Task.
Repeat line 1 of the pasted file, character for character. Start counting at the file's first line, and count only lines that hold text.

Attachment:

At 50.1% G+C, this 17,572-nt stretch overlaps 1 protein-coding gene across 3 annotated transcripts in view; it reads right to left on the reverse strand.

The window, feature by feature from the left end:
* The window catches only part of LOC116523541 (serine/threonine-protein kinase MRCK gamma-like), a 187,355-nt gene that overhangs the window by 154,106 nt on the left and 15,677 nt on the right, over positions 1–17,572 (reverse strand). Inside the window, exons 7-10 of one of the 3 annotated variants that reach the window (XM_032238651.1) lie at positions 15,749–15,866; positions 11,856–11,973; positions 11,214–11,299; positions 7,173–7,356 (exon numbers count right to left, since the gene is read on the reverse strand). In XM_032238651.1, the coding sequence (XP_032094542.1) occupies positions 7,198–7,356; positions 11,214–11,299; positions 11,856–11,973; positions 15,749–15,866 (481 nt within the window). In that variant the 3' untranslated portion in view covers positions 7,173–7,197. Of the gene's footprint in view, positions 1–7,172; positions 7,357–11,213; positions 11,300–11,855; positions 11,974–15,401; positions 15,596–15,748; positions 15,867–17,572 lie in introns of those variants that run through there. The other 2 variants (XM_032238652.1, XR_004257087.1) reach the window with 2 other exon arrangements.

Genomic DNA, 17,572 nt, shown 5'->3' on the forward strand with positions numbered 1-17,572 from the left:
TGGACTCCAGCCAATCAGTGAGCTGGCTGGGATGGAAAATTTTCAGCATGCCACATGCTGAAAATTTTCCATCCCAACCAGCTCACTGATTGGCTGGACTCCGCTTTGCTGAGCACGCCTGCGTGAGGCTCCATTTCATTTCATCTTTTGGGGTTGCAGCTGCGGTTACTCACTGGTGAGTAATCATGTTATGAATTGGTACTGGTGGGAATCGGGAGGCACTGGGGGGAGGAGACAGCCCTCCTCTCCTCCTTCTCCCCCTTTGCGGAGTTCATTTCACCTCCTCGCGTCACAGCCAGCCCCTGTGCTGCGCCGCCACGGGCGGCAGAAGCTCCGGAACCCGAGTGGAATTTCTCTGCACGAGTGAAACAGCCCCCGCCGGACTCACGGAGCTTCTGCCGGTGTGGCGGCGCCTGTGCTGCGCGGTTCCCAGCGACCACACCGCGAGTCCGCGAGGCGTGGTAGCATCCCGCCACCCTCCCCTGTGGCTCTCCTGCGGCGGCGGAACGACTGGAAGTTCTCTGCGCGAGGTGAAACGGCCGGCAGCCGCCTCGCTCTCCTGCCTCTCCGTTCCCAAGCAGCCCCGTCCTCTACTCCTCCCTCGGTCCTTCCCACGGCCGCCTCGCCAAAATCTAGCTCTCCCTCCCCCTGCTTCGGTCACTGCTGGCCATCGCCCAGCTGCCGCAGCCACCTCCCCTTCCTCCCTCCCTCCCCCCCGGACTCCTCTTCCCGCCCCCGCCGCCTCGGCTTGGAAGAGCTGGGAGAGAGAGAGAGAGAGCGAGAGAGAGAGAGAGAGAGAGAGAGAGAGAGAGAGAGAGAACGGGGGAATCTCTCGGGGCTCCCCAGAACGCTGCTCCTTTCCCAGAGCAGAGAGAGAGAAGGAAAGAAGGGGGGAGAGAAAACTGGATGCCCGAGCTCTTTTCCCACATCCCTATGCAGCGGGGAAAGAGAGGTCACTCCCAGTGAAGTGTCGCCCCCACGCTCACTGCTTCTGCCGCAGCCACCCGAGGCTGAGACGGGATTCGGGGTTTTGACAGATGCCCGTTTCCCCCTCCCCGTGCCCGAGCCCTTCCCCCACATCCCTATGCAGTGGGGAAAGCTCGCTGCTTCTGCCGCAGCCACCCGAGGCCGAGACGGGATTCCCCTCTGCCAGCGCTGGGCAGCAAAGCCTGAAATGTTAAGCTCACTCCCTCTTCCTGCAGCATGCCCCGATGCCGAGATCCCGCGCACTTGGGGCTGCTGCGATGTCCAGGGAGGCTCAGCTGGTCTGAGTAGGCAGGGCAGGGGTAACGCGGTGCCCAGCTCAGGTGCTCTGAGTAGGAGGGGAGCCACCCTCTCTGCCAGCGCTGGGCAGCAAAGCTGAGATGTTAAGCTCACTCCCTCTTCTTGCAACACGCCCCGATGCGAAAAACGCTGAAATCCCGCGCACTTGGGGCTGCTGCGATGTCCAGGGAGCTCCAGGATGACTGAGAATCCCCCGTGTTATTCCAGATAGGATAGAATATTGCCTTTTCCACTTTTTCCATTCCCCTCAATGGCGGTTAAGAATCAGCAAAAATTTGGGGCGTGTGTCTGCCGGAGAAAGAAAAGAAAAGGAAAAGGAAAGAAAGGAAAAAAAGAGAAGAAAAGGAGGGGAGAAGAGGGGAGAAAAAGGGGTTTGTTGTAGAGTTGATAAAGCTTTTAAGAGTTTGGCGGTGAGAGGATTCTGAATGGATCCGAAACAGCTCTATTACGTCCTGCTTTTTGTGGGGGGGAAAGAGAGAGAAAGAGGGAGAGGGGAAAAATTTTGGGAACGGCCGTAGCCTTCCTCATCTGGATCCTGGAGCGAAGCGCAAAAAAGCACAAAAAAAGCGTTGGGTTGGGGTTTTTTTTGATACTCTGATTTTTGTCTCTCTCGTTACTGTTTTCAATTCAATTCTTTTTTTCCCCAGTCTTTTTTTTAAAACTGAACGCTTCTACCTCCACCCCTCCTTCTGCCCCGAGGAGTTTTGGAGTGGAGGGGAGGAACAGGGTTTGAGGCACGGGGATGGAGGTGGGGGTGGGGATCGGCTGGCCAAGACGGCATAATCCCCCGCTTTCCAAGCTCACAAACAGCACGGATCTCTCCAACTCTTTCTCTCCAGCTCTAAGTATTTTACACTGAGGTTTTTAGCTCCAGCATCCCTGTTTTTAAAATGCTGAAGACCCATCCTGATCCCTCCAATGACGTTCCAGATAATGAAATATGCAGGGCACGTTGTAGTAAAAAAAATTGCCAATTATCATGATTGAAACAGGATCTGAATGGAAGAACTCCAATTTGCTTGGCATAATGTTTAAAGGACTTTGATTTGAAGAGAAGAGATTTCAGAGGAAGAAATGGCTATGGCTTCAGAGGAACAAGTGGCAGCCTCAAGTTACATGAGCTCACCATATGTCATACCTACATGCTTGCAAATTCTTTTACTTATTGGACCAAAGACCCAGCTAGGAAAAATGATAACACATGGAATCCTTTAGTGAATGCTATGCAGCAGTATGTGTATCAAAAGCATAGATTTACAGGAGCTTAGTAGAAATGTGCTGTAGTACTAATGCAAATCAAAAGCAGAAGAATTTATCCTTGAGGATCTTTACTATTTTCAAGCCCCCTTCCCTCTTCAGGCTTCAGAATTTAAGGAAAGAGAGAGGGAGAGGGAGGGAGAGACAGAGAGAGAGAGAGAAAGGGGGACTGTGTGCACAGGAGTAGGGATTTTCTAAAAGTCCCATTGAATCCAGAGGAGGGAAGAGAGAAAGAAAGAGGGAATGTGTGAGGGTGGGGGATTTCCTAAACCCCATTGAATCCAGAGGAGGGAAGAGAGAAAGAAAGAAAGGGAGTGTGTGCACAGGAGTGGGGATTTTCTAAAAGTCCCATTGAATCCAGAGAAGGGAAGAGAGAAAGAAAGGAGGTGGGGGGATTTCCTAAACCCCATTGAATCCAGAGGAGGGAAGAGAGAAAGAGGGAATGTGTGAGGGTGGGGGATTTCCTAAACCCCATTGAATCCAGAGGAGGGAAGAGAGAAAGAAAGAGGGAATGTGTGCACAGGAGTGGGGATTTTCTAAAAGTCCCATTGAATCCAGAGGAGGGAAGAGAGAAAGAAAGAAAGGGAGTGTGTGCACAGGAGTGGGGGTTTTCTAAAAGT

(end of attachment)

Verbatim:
At 50.1% G+C, this 17,572-nt stretch overlaps 1 protein-coding gene across 3 annotated transcripts in view; it reads right to left on the reverse strand.